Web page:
Still, the historical context, the targeting of an American audience, and the extraordinarily detailed description of Russia and Russian history seem to be setting the stage for negotiations. In defense of Russia’s attack, Putin charged the U.S. and NATO with dishonesty and duplicity in facing Russia, which was simply pursuing its historical imperative. This was no ordinary program, nor was it self-indulgent rambling; Putin’s emphasis on the failure of negotiations in Turkey early in the war makes this clear.

Putin’s central presentation concerned Russian history. He explained how Russia was formed many centuries ago and contrasted this with Eastern Europe’s formation. In this way he argued that Ukraine had always been part of Russia, physically and linguistically. Unstated but implicit in his argument, Ukraine is Russia, and the invasion of Ukraine simply represents the Russian world’s return to an older reality. This is why, according to Putin, Russia’s actions in Ukraine constitute a special military operation and not an act of war. He also spoke of Poland, hinting that Poland and Lithuania are renegades whose roots are inseparable from Russia. The discussion of Russian history was lengthy, but it was not merely academic. Putin’s argument was that history binds a place to its surroundings and its inhabitants and, in this case, gives Russia the right to make claims on foreign territory. I admired the way he slipped in his claims to the region in a way that might be dismissed or overlooked. He did, however, lay the foundation for Russian claims in Poland.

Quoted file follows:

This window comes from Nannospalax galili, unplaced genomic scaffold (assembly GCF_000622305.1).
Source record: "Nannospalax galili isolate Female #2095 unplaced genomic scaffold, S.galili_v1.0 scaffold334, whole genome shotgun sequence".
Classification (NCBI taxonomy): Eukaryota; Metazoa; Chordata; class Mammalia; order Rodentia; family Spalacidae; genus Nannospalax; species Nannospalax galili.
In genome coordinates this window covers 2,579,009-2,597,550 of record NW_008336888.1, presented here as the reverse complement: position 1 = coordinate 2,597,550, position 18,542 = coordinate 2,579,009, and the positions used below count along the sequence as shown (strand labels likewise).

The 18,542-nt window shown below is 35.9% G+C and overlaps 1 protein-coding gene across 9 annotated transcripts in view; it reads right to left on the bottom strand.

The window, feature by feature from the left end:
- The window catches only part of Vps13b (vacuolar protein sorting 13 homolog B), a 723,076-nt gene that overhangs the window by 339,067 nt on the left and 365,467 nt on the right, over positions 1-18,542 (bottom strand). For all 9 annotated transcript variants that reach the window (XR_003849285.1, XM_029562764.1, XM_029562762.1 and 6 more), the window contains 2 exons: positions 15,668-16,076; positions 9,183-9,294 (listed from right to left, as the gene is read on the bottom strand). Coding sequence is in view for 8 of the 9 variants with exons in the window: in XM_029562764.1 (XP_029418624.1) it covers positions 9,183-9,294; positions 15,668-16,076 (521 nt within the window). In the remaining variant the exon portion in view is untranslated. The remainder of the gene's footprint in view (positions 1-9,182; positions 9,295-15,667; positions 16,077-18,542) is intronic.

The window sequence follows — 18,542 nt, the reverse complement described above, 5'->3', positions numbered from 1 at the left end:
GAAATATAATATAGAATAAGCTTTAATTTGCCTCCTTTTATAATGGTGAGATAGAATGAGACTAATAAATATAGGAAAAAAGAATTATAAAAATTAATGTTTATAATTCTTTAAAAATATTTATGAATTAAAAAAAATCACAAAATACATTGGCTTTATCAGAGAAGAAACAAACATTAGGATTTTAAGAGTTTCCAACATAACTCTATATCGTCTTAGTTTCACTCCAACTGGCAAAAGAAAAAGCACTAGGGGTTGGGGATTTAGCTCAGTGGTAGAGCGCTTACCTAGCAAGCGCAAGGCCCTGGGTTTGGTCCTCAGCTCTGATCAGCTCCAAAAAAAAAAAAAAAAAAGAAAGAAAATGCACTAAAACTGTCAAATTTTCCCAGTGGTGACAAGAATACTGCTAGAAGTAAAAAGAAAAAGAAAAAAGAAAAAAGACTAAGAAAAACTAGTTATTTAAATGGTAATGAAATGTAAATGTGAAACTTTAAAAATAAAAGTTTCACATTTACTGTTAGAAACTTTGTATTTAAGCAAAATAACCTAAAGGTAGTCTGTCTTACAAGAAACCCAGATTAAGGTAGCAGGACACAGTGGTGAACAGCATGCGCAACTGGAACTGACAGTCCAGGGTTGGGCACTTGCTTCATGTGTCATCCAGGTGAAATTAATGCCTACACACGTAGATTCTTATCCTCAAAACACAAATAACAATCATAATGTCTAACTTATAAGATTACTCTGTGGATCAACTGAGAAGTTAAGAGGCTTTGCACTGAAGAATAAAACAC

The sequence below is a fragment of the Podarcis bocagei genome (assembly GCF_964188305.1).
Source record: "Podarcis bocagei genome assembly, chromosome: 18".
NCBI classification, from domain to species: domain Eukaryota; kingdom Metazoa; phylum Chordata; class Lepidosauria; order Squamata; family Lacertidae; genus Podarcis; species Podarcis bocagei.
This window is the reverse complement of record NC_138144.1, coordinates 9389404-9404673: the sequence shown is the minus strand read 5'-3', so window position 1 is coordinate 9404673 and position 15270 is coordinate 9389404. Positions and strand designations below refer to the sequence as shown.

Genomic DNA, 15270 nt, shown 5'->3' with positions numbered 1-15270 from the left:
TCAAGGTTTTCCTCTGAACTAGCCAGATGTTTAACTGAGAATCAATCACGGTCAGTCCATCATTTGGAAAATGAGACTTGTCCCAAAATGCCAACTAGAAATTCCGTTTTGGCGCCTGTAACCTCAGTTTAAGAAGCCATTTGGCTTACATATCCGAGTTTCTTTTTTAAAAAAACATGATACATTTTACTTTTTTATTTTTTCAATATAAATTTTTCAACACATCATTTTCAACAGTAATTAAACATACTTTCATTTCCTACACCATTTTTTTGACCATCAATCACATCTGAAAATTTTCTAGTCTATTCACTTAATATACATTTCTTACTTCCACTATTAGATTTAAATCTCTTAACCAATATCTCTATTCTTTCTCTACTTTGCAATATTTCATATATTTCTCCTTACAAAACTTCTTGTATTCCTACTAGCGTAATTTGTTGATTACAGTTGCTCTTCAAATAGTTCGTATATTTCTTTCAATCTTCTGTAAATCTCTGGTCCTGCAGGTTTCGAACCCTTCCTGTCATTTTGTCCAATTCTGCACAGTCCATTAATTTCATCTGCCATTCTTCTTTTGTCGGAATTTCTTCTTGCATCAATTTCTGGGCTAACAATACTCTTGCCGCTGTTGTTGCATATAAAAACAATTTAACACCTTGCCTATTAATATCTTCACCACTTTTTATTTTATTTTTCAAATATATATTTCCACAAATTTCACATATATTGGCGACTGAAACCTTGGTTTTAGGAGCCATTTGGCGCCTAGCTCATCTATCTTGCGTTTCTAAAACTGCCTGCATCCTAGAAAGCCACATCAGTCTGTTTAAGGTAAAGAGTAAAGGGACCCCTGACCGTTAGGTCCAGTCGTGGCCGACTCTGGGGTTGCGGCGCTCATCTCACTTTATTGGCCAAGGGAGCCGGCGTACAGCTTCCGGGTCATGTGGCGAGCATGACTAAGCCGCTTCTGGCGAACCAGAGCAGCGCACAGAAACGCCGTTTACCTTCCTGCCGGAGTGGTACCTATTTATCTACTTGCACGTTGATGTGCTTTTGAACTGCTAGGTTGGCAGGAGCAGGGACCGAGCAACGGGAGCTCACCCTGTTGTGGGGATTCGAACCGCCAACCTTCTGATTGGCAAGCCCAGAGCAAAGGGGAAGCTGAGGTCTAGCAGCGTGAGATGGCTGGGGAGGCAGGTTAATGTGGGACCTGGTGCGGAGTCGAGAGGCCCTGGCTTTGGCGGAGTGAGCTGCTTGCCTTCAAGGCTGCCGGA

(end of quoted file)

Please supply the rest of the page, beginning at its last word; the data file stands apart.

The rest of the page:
Some of what Putin said was confusing. For example, he asserted that the current Ukrainian government and its predecessors were Nazis and therefore were an enemy of Russia. He cited two men who had become Nazi collaborators before concluding that this made Ukraine a remnant of Nazi Germany and therefore hostile to Russia and other countries that had fought Hitler. This left me confused, as there is no country that was occupied by the Germans that didn’t have collaborators, from France to the Netherlands and so on. Some may have been ideologically Nazis, but all were seeking to survive or prosper. Putin made this argument from the beginning, but if followed logically it would compel Russia to invade most of Europe as a moral obligation. Putin showed himself to be highly sophisticated, so he must understand what he is saying and depend on the world to not understand his claims or take them seriously.